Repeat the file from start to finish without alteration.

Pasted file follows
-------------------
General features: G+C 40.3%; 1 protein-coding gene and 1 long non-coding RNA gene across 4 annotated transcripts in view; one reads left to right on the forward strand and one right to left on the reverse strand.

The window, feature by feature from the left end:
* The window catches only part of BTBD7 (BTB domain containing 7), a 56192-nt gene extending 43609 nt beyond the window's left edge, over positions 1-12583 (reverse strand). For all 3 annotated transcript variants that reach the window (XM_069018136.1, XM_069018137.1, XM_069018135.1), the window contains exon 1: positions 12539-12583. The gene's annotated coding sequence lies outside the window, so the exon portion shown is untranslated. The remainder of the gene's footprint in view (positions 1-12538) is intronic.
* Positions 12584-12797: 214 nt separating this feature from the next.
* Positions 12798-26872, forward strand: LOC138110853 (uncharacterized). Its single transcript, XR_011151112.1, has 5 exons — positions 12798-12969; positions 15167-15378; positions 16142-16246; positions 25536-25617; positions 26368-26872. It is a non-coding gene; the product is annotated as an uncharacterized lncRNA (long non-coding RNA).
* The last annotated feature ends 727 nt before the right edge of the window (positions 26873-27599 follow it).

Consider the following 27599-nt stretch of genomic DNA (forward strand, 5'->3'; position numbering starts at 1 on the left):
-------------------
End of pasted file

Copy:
General features: G+C 40.3%; 1 protein-coding gene and 1 long non-coding RNA gene across 4 annotated transcripts in view; one reads left to right on the forward strand and one right to left on the reverse strand.

The window, feature by feature from the left end:
* The window catches only part of BTBD7 (BTB domain containing 7), a 56192-nt gene extending 43609 nt beyond the window's left edge, over positions 1-12583 (reverse strand). For all 3 annotated transcript variants that reach the window (XM_069018136.1, XM_069018137.1, XM_069018135.1), the window contains exon 1: positions 12539-12583. The gene's annotated coding sequence lies outside the window, so the exon portion shown is untranslated. The remainder of the gene's footprint in view (positions 1-12538) is intronic.
* Positions 12584-12797: 214 nt separating this feature from the next.
* Positions 12798-26872, forward strand: LOC138110853 (uncharacterized). Its single transcript, XR_011151112.1, has 5 exons — positions 12798-12969; positions 15167-15378; positions 16142-16246; positions 25536-25617; positions 26368-26872. It is a non-coding gene; the product is annotated as an uncharacterized lncRNA (long non-coding RNA).
* The last annotated feature ends 727 nt before the right edge of the window (positions 26873-27599 follow it).

Consider the following 27599-nt stretch of genomic DNA (forward strand, 5'->3'; position numbering starts at 1 on the left):